The unspoken rule in our family has always been that, as long as you get a good story out of what you're doing, it's all right. My mom, dad, sister and I have no problem telling tales about ourselves.
It all stems from my dad, a journalist and an incredibly good sport. An example: He wrote an article about a Segway tour in town and wound up being pictured in the article, from behind with what he called a "monster wedgie." Was he embarrassed? Hell no! He wrote an article about everyone who called and wrote him to have a laugh. He was laughing with them because he knows it's a good story.
A story that always makes my dad laugh is one his proudest moment of me playing sports: when I fouled out of a youth basketball game before halftime.
It's not the greatest thing I've ever done in sports, not that I frequently did amazing. As far as achievements go, it's closer to the bottom than the top. But that never stopped my dad from smiling when telling the tale of me getting sent to the bench, just like he did that day as my coach.
Basketball was my dad's favorite sport to play. It still is when his knees can hold up. He's got this ass-ugly, low-altitude hook shot that starts from around his waistline and just can't help but drop every time. It's the whitest version of the sky hook you'll ever see, but if it gets up, it's hitting twine (I've since talked to some of the guys he hooped with twice a week, they all haaaaate that shot).
When I started playing, I knew I wasn't going to be any good at my daddy's favorite sport. That weighed heavy on my pre-adolescent mind. Even when he put a backboard up in our driveway, I didn't get any better, even though I wanted to be. He didn't pass down his version of Kareem Abdul-Jabbar's sky hook -- it's more like a 5'10 guy's spazzy George Mikan hook that was undefeatable -- but he never passed up an opportunity to hoop with me.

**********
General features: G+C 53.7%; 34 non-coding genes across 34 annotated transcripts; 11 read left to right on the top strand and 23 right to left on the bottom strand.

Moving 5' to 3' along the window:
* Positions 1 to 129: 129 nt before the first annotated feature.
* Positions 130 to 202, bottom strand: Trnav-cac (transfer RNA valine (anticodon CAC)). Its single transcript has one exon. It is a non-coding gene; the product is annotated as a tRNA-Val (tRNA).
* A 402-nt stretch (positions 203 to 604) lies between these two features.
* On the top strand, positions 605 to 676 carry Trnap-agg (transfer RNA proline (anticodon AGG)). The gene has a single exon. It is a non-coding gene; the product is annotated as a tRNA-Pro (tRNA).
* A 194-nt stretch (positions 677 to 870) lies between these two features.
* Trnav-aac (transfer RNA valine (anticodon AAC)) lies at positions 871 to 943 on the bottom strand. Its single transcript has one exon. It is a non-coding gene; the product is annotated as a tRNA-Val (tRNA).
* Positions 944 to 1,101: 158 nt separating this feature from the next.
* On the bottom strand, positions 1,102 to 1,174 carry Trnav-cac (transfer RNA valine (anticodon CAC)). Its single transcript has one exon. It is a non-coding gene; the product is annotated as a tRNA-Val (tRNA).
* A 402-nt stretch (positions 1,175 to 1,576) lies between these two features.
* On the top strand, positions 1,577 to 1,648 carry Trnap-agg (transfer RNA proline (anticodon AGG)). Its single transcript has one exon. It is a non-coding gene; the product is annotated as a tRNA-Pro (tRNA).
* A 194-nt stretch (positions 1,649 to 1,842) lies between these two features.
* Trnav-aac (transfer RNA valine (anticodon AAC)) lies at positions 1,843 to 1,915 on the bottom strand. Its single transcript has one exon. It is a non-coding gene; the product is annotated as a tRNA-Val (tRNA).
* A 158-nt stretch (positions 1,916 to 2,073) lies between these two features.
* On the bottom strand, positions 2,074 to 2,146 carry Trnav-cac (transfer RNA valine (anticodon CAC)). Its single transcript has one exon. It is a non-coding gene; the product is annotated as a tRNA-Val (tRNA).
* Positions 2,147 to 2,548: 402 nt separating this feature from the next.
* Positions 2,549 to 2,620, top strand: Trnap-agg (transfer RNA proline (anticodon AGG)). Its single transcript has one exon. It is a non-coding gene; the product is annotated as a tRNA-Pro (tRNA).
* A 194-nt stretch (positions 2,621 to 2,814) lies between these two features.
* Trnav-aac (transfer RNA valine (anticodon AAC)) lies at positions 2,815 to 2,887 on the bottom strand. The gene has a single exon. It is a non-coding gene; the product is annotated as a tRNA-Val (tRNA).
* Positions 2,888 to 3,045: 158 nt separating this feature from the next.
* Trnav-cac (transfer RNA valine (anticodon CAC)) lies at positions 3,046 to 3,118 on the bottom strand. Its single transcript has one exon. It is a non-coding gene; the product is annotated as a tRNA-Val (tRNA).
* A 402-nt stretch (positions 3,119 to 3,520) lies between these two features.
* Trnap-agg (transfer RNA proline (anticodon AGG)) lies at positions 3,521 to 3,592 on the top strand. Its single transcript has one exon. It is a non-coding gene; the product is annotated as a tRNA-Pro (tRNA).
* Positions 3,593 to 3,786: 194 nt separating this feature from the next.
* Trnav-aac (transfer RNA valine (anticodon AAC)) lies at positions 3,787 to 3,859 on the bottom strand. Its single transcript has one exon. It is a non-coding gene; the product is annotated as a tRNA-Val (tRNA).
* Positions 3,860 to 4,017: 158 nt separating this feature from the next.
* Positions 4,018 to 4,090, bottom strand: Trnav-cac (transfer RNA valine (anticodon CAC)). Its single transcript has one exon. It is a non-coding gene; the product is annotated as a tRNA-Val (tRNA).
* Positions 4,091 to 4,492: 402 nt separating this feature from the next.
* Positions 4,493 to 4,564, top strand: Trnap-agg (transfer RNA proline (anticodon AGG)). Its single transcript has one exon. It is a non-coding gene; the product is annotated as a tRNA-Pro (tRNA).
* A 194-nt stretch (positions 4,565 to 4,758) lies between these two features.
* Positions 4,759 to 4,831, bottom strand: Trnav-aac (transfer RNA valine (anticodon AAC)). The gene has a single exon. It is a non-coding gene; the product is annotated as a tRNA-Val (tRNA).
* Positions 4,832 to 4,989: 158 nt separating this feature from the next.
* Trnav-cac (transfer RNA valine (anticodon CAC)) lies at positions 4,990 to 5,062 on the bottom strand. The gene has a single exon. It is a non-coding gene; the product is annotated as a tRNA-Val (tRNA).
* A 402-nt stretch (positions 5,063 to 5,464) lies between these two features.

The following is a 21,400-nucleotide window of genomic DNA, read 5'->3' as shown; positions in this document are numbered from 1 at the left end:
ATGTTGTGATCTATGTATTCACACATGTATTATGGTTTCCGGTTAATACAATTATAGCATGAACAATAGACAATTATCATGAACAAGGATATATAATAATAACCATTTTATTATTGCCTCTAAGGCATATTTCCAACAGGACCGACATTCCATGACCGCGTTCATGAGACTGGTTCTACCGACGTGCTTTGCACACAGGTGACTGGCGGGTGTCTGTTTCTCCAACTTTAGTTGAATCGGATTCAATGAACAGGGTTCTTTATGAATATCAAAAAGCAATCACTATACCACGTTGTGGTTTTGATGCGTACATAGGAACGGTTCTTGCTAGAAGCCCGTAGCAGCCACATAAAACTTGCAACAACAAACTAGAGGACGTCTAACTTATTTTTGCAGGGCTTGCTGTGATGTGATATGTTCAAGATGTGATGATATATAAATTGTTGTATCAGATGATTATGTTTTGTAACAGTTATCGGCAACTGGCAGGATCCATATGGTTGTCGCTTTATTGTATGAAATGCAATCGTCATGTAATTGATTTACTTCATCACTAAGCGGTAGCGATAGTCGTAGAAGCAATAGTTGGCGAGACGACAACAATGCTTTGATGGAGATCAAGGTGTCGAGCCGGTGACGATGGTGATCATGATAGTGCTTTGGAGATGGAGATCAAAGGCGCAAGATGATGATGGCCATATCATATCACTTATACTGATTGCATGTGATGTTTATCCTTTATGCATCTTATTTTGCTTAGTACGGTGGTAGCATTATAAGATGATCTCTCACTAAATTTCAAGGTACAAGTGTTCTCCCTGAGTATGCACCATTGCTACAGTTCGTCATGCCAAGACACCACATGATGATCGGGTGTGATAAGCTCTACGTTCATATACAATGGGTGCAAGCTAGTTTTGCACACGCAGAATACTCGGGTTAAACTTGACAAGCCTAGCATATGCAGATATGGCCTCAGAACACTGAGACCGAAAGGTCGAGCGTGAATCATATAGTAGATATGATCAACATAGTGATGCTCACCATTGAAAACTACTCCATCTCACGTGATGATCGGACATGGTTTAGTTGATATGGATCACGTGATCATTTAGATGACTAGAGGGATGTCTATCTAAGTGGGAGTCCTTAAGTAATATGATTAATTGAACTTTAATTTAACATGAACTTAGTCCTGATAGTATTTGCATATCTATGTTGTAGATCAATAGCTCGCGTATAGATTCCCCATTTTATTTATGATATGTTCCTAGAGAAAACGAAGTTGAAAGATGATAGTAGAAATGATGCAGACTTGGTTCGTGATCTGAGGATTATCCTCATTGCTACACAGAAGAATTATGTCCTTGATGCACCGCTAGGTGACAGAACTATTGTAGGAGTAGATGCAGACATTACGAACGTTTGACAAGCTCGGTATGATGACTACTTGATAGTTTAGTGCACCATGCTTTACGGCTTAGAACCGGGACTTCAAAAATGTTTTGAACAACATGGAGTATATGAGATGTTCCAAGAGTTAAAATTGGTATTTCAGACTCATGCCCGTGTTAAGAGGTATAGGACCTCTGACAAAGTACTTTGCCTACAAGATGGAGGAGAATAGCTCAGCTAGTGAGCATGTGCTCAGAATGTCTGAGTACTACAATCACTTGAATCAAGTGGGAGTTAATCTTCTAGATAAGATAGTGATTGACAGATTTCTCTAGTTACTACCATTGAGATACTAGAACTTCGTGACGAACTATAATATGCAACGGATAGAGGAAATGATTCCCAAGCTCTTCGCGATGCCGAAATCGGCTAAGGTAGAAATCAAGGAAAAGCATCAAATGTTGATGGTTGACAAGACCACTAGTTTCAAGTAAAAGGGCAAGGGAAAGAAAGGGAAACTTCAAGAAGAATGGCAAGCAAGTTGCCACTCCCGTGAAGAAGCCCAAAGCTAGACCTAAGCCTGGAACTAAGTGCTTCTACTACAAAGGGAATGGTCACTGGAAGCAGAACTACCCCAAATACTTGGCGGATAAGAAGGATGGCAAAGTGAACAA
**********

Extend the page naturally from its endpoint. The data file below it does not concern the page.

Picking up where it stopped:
The only things I could do respectably on a basketball court were play defense and rebound. So when I started playing for my dad's team in a youth league, I'd wind up guarding a bigger kid who was decent. My dad was incredibly fair about making sure kids got the playing time they needed, so I wasn't going to be stuck guarding him the whole game.
The day I fouled out, I was up against this kid named Joby. Joby already hit his growth spurt and was bigger, taller and faster than most kids in the league. He was wrecking the league by himself on layups because nobody could stop him.
It was here that I'd like to say I concocted a plan that could be called a predecessor to Hack-A-Shaq, fouling the bejesus out of a player and sending him to the free throw line early and often (keep those checks rolling, Gregg).
In reality I fouled the living hell out of Joby because I couldn't keep up. I did everything. I slapped the floor. I tried to draw a charge. I tried, failed and fouled until I got marshaled to the bench by a ref.
I had no idea I could foul out.
When I gave my dad the WTF face, he came down and told me what had happened, told me he was proud of me before I could apologize, and everything was cool. I shut my happy ass up, had a Capri Sun and kicked it at the end of the bench.
We lost that game, in which Joby had his worst game of the season (his coach, a football coach of mine in high school, confirmed this years later). I count it as my highest achievement in basketball because it still makes my dad laugh to this day.
So, happy Father's Day, dad. Thank you for teaching me the value in laughing at yourself -- it's served me better than almost anything. Thank you for making sports more about fun and being fair than about anything competitive. Sorry for stinking at basketball, but I'm glad I could make you laugh.
"Some people believe football is a matter of life and death, I am very
disappointed with that attitude. I can assure you it is much, much more
important than that."
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